Thirty Years a Slave, and Four Years in the White House) by Elizabeth Keckley

The first paroxysm of grief was scarcely over, when a carriage stopped in front of the house; Mrs. Le Bourgois, one of my kind patrons, got out of it and entered the door. She seemed to bring sunshine with her handsome cheery face. She came to where I was, and in her sweet way said :

"Lizzie, I hear that you are going to New York to beg for money to buy your freedom. I have been thinking over the matter, and told Ma it would be a shame to allow you to go North to beg for what we should give you. You have many friends in St. Louis, and I am going to raise the twelve hundred dollars required among them. I have two hundred dollars put away for a present ; am indebted to you one hundred dollars ; mother owes you fifty dollars, and will add another fifty to it; and as I do not want the present, I will make the money a present to you. Don t start for New York now until I see what I can do among your friends."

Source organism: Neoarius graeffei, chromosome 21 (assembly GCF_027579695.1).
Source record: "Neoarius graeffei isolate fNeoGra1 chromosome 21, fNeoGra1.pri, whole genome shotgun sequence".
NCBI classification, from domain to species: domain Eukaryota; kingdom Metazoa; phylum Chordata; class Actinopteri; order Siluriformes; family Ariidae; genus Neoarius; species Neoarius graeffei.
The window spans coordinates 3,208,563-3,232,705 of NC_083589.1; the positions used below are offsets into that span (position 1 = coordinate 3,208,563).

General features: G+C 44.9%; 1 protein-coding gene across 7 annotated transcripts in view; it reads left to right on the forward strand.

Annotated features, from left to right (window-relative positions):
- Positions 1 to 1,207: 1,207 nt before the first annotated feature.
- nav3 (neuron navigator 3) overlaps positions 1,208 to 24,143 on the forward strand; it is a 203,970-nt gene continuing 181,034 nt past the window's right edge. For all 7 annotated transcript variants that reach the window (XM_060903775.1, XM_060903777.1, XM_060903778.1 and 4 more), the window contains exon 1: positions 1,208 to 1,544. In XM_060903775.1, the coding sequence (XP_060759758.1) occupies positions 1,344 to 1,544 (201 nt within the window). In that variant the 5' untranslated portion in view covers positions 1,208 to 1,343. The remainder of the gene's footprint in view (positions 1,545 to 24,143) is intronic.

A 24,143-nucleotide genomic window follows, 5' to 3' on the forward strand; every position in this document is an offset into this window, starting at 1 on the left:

Like a ray of sunshine she came, and like a ray of sunshine she went away. The flowers no longer were withered, drooping. Again they seemed to bud and grow in fragrance and beauty. Mrs. Le Bourgois, God bless her dear good heart, was more than successful. The twelve hundred dollars were raised, and at last my son and my self were free. Free, free ! what a glorious ring to the word. Free! the bitter heart-struggle was over. Free ! the soul could go out to heaven and to God with no chains to clog its flight or pull it down. Free ! the earth wore a brighter look, and the very stars seemed to sing with joy. Yes, free ! free by the laws of man and the smile of God and Heaven bless them who made me so!